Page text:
Show Boat

New York
03.18.09

Left: Denise Scott Brown and Robert Venturi. Right: The Lieb House.


TWO MONTHS AGO, when architect Frederic Schwartz learned that the Lieb House—one of Pritzker Prize–winning architect Robert Venturi’s earliest buildings and an icon of postmodernism—was slated for demolition by developers, his reflexive response took the form of a question: “How much?” Too much for him alone, it turned out. But with the help of Venturi’s son, Jim, he tracked down a couple of Venturi aficionados who eagerly accepted an unusual proposal: The house would be lifted off its original beachfront lot in Barnegat Light, New Jersey, where it had stood for exactly forty years, and floated by barge up to the new owner’s property in Glen Cove on the North Shore of Long Island. There it would sit beside the buyer’s other prize architectural possession: another Venturi house, this one from 1987.

Last Thursday night, three generations of house owners gathered together amid Lieb House blueprints hung from the narrow confines of Steven Holl’s Storefront for Art and Architecture (where the decision to mount an exhibition on the house had been made “just ten days ago,” according to Storefront director Joseph Grima). The homeowners reminisced about their days living in Barnegat Light and showered encomiums on Denise Scott Brown (Venturi’s wife and partner in the firm) and Venturi himself who, at eighty-three, was making a rare public appearance. Two of the owners fell in love with Venturi’s work only after they had purchased homes by the architect. “I had no idea it was a Venturi house,” recalled Sheila Ellman of the Barnegat Light property. “All these people came knocking on the door to see it. They said, ‘You didn’t know what this was?’” “Robert Venturi?” she remembered exclaiming. “I love him!” Dermatologist Debra Sarnoff and her plastic-surgeon husband, Robert Gotkin, the Lieb House’s newest owners, had never heard of the Venturis when they purchased their “boat-shaped” home in Glen Cove. They’ve since become collectors of the architect’s home furnishings. While Sarnoff refused to divulge just how many first editions of Learning from Las Vegas she now owns, she wasn’t shy about showcasing her newly acquired Venturi-speak, describing Lieb House as “a modest little shack—it doesn’t even look like a ‘decorated shed.’” Sarnoff wasn’t the only one riffing on the Venturi canon. When the younger Venturi presented the senior architect with his plan to move Lieb House into an unfamiliar context, Venturi invoked his own manifesto from 1966: “Let’s do it; I’m all for ‘complexity and contradiction.’”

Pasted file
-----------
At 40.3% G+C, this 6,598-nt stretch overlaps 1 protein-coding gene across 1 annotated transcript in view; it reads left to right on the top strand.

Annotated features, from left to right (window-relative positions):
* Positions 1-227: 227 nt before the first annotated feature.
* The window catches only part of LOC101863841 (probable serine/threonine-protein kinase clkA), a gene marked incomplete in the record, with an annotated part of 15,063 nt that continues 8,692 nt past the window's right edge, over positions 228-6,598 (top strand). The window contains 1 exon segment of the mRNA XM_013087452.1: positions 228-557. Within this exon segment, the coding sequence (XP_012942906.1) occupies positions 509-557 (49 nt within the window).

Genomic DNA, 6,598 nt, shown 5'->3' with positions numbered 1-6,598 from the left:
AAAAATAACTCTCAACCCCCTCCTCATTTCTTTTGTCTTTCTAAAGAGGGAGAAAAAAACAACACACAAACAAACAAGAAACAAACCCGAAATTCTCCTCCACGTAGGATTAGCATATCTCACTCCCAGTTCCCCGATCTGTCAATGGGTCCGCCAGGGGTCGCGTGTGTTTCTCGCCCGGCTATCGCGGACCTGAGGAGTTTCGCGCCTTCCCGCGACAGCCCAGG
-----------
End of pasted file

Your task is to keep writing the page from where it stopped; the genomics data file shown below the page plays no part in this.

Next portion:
Early the next morning, everyone convened again, this time at the South Street Seaport, to watch the house coast up the East River en route to its destination. Gotkin and Sarnoff, impeccably dressed at 7 AM, courted the news cameras as the bleary-eyed crowd of architects and buffs nursed coffees and awaited the signal that the barge was near. When word came, everyone rushed outside and into the particularly cold March air, straining to find the house through scopes and digital cameras. “I’m just going to trust my own eyes,” asserted Scott Brown, dismissing a coin-operated telescope installed at the pier’s edge. “Look at the nine,” Venturi quietly exclaimed when the house, and its Pop-art-inspired, five-foot-high number 9, came into view. The crowd grew hushed. While there was something absurd about the juxtaposition of the little house bobbing up and down beside the skyscrapers of lower Manhattan, Scott Brown found pedagogical value in the spectacle. “How does a little thing like that trump its whole environment?” she asked. “It’s a wonderful lesson in scale.” As the migrant building sped by and the crowd hustled from one end of the pier to the other to watch the house and its tugboat disappear under the Brooklyn and Williamsburg bridges, the new owners, who had planned a party to celebrate its arrival at Glen Cove, were already checking their watches. “It went by in a flash,” observed Gotkin. “Now we have to rush home to receive it!”

Michael Wang